The time is now to curb the environmental impact of Canadians’ data usage

The COVID-19 crisis shows Canadians just how critical the data centre industry is. As governments, businesses, and individuals have moved online to uphold public health guidelines, data centres have stepped up to deliver the IT services needed to support this massive shift in behaviour. Simply put, our streaming services, work emails and collaboration tools like Zoom and Skype simply wouldn’t work without data centres. They’ve powered our lives during the pandemic.  

It also appears that the data explosion brought on by the pandemic is here to stay: 90 per cent of Canadian businesses are willing to speed up their transition to digital operations, while 48 per cent of them are concerned they will need to maintain long-term remote operations as a result of the pandemic, according to a Maru/Blue and OVHcloud survey conducted in June 2020. In short, access to more data will be needed to continue to fuel the remote work-first economy. 

With the demand for digital services only growing, it’s imperative the data centre industry as a whole manage the long-term energy impact generated by data. Work has been done already: a study by the International Energy Agency (IEA), published this year, has shown that despite the exponential growth in data volume in the last ten years, data center power consumption worldwide has remained relatively flat, due to joint efforts in terms of energy efficiency and environmental policy. 

It’s time for all organizations in the data centre industry to keep up the pressure and make a positive change. Here are five steps all major data centre players can take to deliver the pipeline of data that Canadians need while supporting Canada’s Federal Sustainable Development Strategy

  1. Set realistic targets: It is important to set goals that are both realistic and impactful and for organizations to hold themselves accountable to achieving these goals. Setting specific targets, establishing a clear carbon strategy and identifying key activity areas will help them track progress and identify tangible actions and workstreams. These targets could be as simple as increasing the use of renewable energy within the next nine months, or only supporting the implementation of carbon-neutral technologies.  
  2. Look at mature energy sources: Most data centres have already begun to look at using more renewable sources of energy to reduce their water and carbon consumption. The journey to energy maturity involves balancing increasing financial investment, risk and potential impact on operations against the benefits of renewable energy use. One area to consider is data centre site selection. At OVHcloud, we look for regions that can offer a strong mix of renewables in the utility grid and those further along the journey can look to develop partnerships with organizations that offer high-quality renewables projects at the regional grid level.
  3. Optimize water, energy and carbon usage: A traditional view of data centre operations pits service delivery performance against energy efficiency gains. Today, however, sustainability planning is fast becoming an integral element of data centre design and operation, that can reduce costs and risks associated with water, energy and carbon (WEC). It’s possible to reduce the WEC profile through the use of closed-loop water-cooling technology that brings liquid cooling into the CPU, and free air cooling. Looking further ahead, data centres can also incorporate server metrics into facilities measures to create a more holistic view of the data centre.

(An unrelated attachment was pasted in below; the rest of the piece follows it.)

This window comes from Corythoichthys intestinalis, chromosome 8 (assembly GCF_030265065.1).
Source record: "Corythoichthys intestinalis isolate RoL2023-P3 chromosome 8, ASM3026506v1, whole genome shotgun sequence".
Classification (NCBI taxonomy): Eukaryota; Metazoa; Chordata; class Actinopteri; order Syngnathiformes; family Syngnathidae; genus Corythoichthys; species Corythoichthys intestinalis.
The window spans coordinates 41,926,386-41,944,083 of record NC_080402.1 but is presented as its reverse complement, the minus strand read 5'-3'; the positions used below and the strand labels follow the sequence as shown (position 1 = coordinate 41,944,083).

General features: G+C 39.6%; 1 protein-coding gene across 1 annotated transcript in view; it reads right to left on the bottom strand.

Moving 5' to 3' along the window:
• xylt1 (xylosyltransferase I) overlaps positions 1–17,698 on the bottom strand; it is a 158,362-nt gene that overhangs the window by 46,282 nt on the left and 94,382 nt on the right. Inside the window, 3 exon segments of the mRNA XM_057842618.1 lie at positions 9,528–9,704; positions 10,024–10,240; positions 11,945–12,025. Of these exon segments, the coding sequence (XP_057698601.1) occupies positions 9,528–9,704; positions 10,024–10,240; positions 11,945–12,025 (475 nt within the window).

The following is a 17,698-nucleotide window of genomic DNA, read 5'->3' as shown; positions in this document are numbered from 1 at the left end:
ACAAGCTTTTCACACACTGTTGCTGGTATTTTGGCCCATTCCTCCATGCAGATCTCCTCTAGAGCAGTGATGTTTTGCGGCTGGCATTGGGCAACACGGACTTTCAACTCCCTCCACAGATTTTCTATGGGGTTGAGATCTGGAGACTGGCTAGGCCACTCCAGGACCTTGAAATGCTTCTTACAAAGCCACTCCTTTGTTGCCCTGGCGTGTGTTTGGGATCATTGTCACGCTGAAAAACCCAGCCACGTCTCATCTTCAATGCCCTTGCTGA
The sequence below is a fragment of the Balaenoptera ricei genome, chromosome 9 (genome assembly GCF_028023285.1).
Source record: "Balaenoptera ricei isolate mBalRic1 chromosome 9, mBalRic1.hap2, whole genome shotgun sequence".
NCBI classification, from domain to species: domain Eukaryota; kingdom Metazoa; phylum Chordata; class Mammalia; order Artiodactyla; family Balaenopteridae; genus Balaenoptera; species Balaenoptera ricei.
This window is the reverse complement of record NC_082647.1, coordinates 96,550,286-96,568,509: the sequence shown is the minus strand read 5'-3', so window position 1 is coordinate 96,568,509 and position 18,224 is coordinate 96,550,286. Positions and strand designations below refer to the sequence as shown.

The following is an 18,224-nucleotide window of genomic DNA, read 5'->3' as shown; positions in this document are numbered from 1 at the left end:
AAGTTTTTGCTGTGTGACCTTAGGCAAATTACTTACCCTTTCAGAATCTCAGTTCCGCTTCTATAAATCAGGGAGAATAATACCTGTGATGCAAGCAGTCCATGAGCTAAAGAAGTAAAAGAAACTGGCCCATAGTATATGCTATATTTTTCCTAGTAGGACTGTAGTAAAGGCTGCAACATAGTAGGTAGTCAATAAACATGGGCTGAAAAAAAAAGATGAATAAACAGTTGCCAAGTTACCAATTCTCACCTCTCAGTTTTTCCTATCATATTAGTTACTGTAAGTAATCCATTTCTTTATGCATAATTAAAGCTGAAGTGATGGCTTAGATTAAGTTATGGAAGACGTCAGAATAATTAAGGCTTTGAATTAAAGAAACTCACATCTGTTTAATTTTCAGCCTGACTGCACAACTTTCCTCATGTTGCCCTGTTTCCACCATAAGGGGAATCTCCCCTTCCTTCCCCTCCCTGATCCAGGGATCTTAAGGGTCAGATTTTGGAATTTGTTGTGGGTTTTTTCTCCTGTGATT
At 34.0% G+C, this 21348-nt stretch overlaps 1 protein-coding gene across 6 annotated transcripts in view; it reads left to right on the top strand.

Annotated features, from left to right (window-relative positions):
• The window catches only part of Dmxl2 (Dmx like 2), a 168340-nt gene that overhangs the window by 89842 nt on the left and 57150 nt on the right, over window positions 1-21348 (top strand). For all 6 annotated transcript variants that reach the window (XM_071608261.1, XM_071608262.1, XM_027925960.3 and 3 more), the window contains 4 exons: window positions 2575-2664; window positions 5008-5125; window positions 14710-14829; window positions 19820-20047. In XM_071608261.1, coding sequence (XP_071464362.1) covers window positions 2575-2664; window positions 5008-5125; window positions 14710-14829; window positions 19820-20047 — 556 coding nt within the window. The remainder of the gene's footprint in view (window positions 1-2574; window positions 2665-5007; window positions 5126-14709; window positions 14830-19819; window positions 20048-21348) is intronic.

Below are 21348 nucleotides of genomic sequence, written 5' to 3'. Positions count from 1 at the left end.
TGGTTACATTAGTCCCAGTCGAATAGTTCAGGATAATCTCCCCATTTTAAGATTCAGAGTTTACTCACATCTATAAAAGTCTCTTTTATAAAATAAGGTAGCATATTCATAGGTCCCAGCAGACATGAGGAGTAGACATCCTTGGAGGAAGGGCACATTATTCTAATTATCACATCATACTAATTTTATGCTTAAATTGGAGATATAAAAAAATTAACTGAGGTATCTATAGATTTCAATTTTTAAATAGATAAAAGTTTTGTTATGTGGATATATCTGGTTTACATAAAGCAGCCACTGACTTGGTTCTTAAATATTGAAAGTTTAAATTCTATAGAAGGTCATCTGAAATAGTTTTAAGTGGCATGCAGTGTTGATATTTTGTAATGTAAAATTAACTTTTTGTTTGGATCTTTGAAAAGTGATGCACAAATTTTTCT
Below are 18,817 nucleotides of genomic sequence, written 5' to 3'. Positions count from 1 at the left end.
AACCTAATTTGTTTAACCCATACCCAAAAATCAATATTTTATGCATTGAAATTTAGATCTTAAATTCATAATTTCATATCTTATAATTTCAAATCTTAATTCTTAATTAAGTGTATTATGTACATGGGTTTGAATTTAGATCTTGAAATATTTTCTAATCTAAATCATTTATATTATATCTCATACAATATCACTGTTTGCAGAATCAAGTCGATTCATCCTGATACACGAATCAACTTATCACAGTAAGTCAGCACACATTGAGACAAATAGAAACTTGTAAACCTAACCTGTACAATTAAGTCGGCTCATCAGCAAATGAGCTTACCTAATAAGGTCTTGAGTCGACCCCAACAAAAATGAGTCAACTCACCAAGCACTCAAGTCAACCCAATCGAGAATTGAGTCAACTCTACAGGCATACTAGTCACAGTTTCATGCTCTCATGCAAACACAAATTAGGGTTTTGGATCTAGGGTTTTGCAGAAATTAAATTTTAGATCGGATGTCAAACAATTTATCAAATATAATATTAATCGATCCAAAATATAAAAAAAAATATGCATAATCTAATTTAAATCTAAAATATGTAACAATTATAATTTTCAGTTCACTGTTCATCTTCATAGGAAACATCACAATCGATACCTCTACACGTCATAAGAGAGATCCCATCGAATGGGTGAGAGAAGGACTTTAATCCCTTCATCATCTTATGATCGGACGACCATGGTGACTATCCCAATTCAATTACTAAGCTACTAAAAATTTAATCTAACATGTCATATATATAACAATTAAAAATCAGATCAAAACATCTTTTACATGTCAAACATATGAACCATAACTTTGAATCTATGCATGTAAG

4. Make use of the circular economy: The data centre industry is well-positioned to capitalize on the concept of ‘circular economy’ but to do so it must consider re-using, recycling and upcycling its components. If design efficiency is key, it starts with new data centres being sited in existing industrial facilities and re-using racks and servers to reduce the creation of embedded carbon associated with new builds. LCA (life cycle assessment) is becoming a standardized way of measuring the impact of a product, from its creation, through use, to end-of-life and fortunately, most organizations are already recycling the parts that can’t be re-used.
  5. Educate users to amplify green impact: As diverse is the array of feedback on sustainability, customers or the general public are all calling for more action. To restore confidence and boost awareness, cloud providers must develop energy metrics that track progress and inform cloud users about their own impact, so they can make the right decisions about their own usage.

While cloud is more part of the solution than part of the problem when it comes to acting for sustainability, that shouldn’t stop the data centre industry from setting ambitious goals. Through the optimization of resource requirements, energy efficiency and consumption monitoring, the path has been laid out to reach carbon neutrality by 2025 and achieve net zero emissions by 2030. It’s now on us to act. 


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Jim Love, Chief Content Officer, IT World Canada
François Sterin
François Sterin
Francois is Executive VP, Chief Industrial Officer at OVHcloud. In this role, Francois leads the technical infrastructure of OVHcloud from the servers assembly lines to design, construction and operations of the data centres globally, as well as implementing the ambitious OVHcloud sustainability agenda. Francois joined the OVHcloud adventure in 2017 after 15 years of experience in developing global infrastructure for Telecom and Internet companies.

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